The large ongoing measles outbreak linked to Disneyland in California is a topic of discussion in nearly every newspaper, news blog, and other journalistic outlet across the country, as well as on personal blogs and websites that either support or negate the value of vaccination. At last count, there were 121 cases of measles in 17 states and the District of Columbia, and 80 percent occurred among unvaccinated individuals. Although it’s difficult to keep up with the constant flow of new material, the main story is about vaccination—are you for it, or against it? This type of coverage may have the unintended effect of confusing vaccine-hesitant parents by exaggerating the true size of the antivaccination movement and by giving potentially confused parents reason to believe that choosing whether or not to vaccinate their child is an important controversy worthy of debate. It’s not. Nothing about vaccination is controversial.
Here are the facts:
Vaccine-preventable diseases are dangerous. Prior to widespread childhood vaccination, measles infected three to four million people in the United States every year; this is approximately 100 times the population of the Boston University student body. Among those infected, 500 died, 48,000 were hospitalized, and 1,000 had permanent brain damage from measles encephalitis annually. Worldwide, 146,000 people still die from the disease each year.
Vaccination is safe. US federal laws require extensive clinical testing before a vaccine is licensed, and vaccines cannot be licensed unless their potential benefits clearly outweigh their risks. Once in use, the Centers for Disease Control and Prevention (CDC), the US Food and Drug Administration (FDA), and independent researchers continually monitor vaccinated individuals to ascertain previously unseen rare reactions or increases in known reactions and to identify individual vaccine lots with unusual events. If a problem is detected, the CDC and the FDA initiate decisive action such as immediate withdrawal of a vaccine recommendation, as was done in 1998 following the identification of a small, but larger than expected, number of cases of a rare side effect known as intussusception less than a year after the introduction of a new rotavirus vaccine.
Vaccination is effective. Measles, mumps, and rubella (MMR) vaccination is 97 percent effective against development of measles. Since the introduction of measles vaccine in the United States in 1963, there has been a 99 percent decline in the incidence of measles and a 100 percent decline in measles deaths due to the combined effects of individual vaccination and the herd immunity that has been afforded to those who are too young or too ill to be vaccinated. Until recently, there were only 50 to 100 measles cases per year in the United States, and all of these cases were attributed to importation of measles from other countries.
The American public is overwhelmingly in favor of vaccination. For the past 15 years, the United States has consistently achieved or exceeded the public health target of 90 percent vaccination for each of the recommended childhood vaccines. At the start of the 2013–14 school year, 95 percent of kindergartners were appropriately vaccinated against measles, and only 1.7 percent of children had evidence of a nonmedical vaccine exemption. In a study based on a nationally representative sample of parents of two-to-three-year-old toddlers, even parents who chose to follow a delayed vaccine schedule showed strong support for vaccination: 95 percent of parents who delayed at least one of their child’s vaccines believed that “vaccines are necessary to protect the health of children.”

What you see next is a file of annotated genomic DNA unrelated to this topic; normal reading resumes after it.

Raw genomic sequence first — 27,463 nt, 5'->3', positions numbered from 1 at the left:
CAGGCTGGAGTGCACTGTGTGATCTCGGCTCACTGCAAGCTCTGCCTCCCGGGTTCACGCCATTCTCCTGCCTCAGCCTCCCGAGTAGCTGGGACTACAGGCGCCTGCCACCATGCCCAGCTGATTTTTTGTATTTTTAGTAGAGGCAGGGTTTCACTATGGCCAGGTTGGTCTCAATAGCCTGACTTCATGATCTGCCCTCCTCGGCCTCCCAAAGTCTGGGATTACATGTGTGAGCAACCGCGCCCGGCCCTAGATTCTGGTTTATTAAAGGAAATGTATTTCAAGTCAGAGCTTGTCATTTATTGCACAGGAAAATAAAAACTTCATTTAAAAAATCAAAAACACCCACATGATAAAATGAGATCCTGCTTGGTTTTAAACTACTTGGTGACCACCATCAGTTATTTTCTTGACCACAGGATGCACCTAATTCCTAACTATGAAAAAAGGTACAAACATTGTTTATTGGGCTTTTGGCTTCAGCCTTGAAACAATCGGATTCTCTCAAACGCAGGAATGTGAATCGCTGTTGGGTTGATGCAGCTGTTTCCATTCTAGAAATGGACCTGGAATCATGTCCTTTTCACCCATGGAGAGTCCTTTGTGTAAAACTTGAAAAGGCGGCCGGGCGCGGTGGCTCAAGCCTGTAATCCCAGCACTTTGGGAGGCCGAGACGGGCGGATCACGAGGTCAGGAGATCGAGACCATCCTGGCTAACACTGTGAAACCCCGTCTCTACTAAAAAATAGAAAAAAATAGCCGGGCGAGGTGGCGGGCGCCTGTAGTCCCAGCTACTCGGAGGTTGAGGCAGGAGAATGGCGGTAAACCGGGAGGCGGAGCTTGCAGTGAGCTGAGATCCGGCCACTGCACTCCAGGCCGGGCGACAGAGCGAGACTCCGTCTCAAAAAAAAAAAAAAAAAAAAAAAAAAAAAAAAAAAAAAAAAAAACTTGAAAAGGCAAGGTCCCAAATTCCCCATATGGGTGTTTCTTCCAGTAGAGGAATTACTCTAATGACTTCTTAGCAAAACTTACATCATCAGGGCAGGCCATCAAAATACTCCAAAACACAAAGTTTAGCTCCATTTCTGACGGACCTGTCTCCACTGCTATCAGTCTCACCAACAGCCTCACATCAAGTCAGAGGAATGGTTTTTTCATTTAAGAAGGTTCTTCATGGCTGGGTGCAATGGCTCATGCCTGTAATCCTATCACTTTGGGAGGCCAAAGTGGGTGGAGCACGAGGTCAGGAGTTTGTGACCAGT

What is controversial is knowing the best approach to address the concerns of vaccine-hesitant parents. Vaccine-hesitant parents represent a heterogeneous group of parents, who because they love their children very much may purposely delay or avoid certain vaccines because they have concerns about vaccine safety. There are three notable things about vaccine-hesitant parents. First, there are more vaccine hesitators than vaccine refusers. Second, vaccine-hesitant parents typically have moderate concerns and do not reject vaccination completely. Third, these parents often seek out vaccine information and are influenced by what they find.
Meaningful research that specifically addresses the needs of vaccine-hesitant parents is just beginning, and in a few years we will know more. In the meantime, there are reports suggesting that constant attention on vaccine refusers may lead vaccine-hesitant parents to wrongly infer that the antivaccination movement is mainstream. But it’s not. In order for this message to be heard, we need to refrain from participating in relentless debates that often include trading insults with semianonymous online commentators and to instead engage in respectful conversations with our family, our friends, and the occasional random acquaintance who exists in our social network. As we engage in conversation, we should remember that vaccination is not controversial, but how we perceive what we are told about vaccination can be.
Kimberly Shea is a School of Public Health assistant professor of epidemiology. Her research interests include the epidemiology of infectious diseases, especially the epidemiology of vaccine-preventable diseases and the post-licensure effectiveness of vaccination. She can be reached at firstname.lastname@example.org
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